Pop Culture

Most of the public-domain photographs I use in this blog were taken by commercial photographers. (Most of the rest were taken by photographers working for HABS or HAER.) Their work was once very much protected by copyright, but is now public domain by age or because it was donated. I’ve most heavily mined the archives of the Detroit Publishing Company, but I’ve used some pictures by Irving Underhill – and will be using more in the coming weeks – and I feel like it’s worth discussing why his type of archive is unlikely to be created from scratch today.

Underhill was a commercial photographer, and a successful one. It probably goes without saying that he was technically proficient in the messy, awkward technology of circa-1900 photographic development; it’s also worth pointing out that he was capable of striking artistic shots as well. The view above, of the Manhattan Bridge under construction in 1909, is rightly famous. (On a side note, unrelated to today’s topic, I find it interesting that all of the main-span hanger cables seem to be in place even though the deck is less than half built. Wasn’t that a problem when the wind blew?)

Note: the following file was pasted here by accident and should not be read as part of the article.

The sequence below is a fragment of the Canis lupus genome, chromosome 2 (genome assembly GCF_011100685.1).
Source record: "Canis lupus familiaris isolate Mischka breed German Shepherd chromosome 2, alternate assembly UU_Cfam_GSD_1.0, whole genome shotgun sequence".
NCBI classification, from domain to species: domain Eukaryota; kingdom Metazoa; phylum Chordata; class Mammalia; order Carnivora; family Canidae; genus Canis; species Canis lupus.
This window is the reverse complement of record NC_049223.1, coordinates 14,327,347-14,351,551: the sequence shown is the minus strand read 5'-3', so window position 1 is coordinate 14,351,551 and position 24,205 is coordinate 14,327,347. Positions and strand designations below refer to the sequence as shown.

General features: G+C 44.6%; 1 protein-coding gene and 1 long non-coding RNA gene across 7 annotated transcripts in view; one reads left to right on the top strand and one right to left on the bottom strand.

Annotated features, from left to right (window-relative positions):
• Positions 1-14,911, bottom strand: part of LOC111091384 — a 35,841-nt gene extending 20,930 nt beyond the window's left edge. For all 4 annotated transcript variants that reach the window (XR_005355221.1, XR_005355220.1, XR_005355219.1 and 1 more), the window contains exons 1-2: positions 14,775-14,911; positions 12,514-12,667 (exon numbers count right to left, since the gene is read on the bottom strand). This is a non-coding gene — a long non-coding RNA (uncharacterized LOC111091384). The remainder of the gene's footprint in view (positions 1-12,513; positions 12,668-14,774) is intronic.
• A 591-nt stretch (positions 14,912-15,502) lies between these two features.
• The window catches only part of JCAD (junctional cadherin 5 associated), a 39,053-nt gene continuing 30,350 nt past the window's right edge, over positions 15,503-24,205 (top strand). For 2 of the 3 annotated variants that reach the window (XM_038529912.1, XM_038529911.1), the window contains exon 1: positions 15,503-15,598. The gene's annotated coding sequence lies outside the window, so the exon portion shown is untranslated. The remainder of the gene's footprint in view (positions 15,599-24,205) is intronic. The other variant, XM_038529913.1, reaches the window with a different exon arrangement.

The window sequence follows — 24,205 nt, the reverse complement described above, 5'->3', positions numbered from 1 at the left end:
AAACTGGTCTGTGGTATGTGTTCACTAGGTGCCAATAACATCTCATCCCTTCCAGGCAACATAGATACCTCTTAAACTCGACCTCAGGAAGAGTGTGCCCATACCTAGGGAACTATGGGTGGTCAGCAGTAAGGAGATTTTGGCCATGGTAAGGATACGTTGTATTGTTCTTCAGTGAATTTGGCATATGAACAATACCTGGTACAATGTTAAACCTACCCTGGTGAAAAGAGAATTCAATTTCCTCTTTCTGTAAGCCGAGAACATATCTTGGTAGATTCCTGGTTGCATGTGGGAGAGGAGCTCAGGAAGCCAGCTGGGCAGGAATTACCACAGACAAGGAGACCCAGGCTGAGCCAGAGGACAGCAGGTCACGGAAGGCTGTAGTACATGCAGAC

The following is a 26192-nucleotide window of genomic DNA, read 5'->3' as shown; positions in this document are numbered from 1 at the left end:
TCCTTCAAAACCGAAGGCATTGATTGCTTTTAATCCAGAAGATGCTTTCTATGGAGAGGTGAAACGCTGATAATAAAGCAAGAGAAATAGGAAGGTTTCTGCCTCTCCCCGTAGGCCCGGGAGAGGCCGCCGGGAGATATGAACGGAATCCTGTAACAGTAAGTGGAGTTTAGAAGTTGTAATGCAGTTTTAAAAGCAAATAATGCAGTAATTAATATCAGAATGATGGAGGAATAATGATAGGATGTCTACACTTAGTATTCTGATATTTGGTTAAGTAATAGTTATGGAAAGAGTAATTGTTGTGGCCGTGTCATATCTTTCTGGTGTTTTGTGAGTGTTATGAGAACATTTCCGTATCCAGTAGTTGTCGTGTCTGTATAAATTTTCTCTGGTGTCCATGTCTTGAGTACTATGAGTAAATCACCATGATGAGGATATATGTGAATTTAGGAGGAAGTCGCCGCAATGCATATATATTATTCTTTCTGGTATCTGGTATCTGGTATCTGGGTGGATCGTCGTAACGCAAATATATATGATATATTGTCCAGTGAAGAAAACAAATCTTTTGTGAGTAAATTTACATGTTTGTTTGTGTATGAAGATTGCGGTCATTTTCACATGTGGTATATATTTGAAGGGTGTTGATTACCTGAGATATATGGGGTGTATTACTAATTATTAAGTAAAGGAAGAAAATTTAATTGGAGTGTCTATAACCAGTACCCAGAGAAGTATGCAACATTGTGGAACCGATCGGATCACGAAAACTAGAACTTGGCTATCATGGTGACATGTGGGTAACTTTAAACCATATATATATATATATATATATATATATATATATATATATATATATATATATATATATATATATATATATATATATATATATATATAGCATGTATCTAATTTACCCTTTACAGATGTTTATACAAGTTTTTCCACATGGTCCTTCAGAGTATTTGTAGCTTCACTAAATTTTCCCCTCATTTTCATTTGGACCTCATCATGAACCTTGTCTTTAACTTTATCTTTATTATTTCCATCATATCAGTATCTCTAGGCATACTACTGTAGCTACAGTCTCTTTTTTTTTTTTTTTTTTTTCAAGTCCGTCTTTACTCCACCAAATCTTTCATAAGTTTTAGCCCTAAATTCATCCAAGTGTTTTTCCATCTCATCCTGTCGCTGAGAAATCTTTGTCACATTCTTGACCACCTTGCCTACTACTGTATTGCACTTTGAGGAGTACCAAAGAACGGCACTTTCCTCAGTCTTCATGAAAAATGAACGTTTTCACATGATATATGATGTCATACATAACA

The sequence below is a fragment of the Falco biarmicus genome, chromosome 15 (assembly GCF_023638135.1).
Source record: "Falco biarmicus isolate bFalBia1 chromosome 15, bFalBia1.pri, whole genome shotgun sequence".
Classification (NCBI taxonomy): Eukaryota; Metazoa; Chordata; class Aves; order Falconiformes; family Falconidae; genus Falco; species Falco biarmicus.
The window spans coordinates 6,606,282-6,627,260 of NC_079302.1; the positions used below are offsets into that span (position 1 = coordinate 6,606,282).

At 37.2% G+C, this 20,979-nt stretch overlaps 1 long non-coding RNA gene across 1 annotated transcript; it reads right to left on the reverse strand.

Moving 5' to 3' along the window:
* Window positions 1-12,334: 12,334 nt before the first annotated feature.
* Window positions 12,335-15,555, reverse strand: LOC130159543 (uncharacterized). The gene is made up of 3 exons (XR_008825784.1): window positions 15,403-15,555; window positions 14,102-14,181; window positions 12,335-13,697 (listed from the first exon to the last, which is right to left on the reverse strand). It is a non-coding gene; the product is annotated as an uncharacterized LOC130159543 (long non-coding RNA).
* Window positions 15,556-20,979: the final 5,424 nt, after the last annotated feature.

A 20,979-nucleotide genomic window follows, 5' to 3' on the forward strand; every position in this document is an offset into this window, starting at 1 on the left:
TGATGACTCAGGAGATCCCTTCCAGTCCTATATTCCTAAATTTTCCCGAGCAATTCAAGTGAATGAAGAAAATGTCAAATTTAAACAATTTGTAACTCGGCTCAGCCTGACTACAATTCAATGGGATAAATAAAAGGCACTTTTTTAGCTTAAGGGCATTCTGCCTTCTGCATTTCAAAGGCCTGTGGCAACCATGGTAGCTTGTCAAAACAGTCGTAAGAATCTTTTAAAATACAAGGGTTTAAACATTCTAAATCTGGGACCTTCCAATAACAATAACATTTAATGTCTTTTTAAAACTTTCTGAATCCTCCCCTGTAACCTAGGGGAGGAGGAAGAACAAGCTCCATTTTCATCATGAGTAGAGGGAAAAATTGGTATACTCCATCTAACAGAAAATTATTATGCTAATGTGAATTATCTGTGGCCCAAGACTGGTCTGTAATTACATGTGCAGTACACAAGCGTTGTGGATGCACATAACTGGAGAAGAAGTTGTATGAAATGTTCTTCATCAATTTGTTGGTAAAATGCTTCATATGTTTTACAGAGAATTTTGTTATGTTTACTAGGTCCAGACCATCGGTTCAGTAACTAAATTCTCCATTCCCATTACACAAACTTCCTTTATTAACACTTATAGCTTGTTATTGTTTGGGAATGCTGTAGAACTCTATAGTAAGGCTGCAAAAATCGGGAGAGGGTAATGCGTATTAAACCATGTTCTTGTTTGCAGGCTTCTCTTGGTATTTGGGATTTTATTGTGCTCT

My interests being what they are, I know little about Underhill’s work in individual and group portraits. What I am familiar with is his architectural work, which might well be described as building portraits. Yesterday’s post on the Consolidated Stock Exchange had a typical example: a not-quite-three-quarters view of a single building. He created hundreds of these photos, some of which were used for postcards, but some were not. He was far from alone: the Detroit company created hundreds more, of buildings across the country, as did other commercial photographers. The question bothering me is “why?” Tourist photos and postcards – two areas with a lot of overlap – are typcially of famous buildings. We see them today at some skyscrapers, at some hotels, maybe famous theaters. I find it hard to believe that there was much of a market for a portrait of the Guaranty Trust Company in 1918:

It also seems unlikely that this picture was commissioned by the Guaranty Trust, as they would hardly have needed the name and location written on the image. Of course, I could be wrong about this.

I don’t know why postcard-style photos of ordinary buildings were a thing in the late 1800s and early 1900s but I’m glad of it. It has made it much easier to find images of buildings that have been demolished. It’s also unlikely that commercial photographers are taking hundreds of these kinds of shots today, as that would seem to be, in the current age, a good way to starve.

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